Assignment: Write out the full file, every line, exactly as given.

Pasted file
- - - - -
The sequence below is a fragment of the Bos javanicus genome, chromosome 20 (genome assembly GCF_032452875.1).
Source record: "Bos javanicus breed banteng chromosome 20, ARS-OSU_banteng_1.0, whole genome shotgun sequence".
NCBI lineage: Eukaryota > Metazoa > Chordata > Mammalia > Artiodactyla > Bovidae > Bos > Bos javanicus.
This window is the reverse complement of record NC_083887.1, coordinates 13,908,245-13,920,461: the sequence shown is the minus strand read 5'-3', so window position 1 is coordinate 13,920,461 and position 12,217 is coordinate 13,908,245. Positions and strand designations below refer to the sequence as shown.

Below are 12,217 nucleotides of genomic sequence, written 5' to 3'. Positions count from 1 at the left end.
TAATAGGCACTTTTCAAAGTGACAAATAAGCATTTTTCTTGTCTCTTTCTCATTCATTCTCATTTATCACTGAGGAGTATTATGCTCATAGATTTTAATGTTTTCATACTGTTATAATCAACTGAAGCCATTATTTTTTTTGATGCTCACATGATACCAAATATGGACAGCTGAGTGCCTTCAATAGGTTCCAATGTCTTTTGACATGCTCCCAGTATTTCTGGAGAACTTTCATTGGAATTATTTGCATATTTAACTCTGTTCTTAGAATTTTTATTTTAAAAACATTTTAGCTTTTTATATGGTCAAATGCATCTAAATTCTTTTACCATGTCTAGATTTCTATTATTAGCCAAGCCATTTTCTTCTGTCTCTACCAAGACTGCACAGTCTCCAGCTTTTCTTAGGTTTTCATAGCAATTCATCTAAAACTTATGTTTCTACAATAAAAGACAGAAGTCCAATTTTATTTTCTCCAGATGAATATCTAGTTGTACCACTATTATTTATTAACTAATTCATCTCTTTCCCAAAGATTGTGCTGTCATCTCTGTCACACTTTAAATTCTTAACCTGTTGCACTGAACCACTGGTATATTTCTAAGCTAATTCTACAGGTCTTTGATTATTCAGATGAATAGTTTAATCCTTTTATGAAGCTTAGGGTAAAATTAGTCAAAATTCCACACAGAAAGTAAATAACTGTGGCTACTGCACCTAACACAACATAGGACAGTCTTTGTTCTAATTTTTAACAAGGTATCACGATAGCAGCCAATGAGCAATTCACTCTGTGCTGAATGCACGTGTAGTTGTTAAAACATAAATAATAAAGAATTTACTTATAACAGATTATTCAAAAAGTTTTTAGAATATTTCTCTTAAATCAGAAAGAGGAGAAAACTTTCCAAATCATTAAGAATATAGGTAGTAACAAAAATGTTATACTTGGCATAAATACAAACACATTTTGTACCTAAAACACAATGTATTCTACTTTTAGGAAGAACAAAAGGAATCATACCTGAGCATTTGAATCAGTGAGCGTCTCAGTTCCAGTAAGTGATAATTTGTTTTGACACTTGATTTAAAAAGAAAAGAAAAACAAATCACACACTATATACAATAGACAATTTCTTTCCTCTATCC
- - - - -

The sequence below is a fragment of the Bos javanicus genome, chromosome 20 (genome assembly GCF_032452875.1).
Source record: "Bos javanicus breed banteng chromosome 20, ARS-OSU_banteng_1.0, whole genome shotgun sequence".
NCBI lineage: Eukaryota > Metazoa > Chordata > Mammalia > Artiodactyla > Bovidae > Bos > Bos javanicus.
This window is the reverse complement of record NC_083887.1, coordinates 13,908,245-13,920,461: the sequence shown is the minus strand read 5'-3', so window position 1 is coordinate 13,920,461 and position 12,217 is coordinate 13,908,245. Positions and strand designations below refer to the sequence as shown.

Below are 12,217 nucleotides of genomic sequence, written 5' to 3'. Positions count from 1 at the left end.
TAATAGGCACTTTTCAAAGTGACAAATAAGCATTTTTCTTGTCTCTTTCTCATTCATTCTCATTTATCACTGAGGAGTATTATGCTCATAGATTTTAATGTTTTCATACTGTTATAATCAACTGAAGCCATTATTTTTTTTGATGCTCACATGATACCAAATATGGACAGCTGAGTGCCTTCAATAGGTTCCAATGTCTTTTGACATGCTCCCAGTATTTCTGGAGAACTTTCATTGGAATTATTTGCATATTTAACTCTGTTCTTAGAATTTTTATTTTAAAAACATTTTAGCTTTTTATATGGTCAAATGCATCTAAATTCTTTTACCATGTCTAGATTTCTATTATTAGCCAAGCCATTTTCTTCTGTCTCTACCAAGACTGCACAGTCTCCAGCTTTTCTTAGGTTTTCATAGCAATTCATCTAAAACTTATGTTTCTACAATAAAAGACAGAAGTCCAATTTTATTTTCTCCAGATGAATATCTAGTTGTACCACTATTATTTATTAACTAATTCATCTCTTTCCCAAAGATTGTGCTGTCATCTCTGTCACACTTTAAATTCTTAACCTGTTGCACTGAACCACTGGTATATTTCTAAGCTAATTCTACAGGTCTTTGATTATTCAGATGAATAGTTTAATCCTTTTATGAAGCTTAGGGTAAAATTAGTCAAAATTCCACACAGAAAGTAAATAACTGTGGCTACTGCACCTAACACAACATAGGACAGTCTTTGTTCTAATTTTTAACAAGGTATCACGATAGCAGCCAATGAGCAATTCACTCTGTGCTGAATGCACGTGTAGTTGTTAAAACATAAATAATAAAGAATTTACTTATAACAGATTATTCAAAAAGTTTTTAGAATATTTCTCTTAAATCAGAAAGAGGAGAAAACTTTCCAAATCATTAAGAATATAGGTAGTAACAAAAATGTTATACTTGGCATAAATACAAACACATTTTGTACCTAAAACACAATGTATTCTACTTTTAGGAAGAACAAAAGGAATCATACCTGAGCATTTGAATCAGTGAGCGTCTCAGTTCCAGTAAGTGATAATTTGTTTTGACACTTGATTTAAAAAGAAAAGAAAAACAAATCACACACTATATACAATAGACAATTTCTTTCCTCTATCC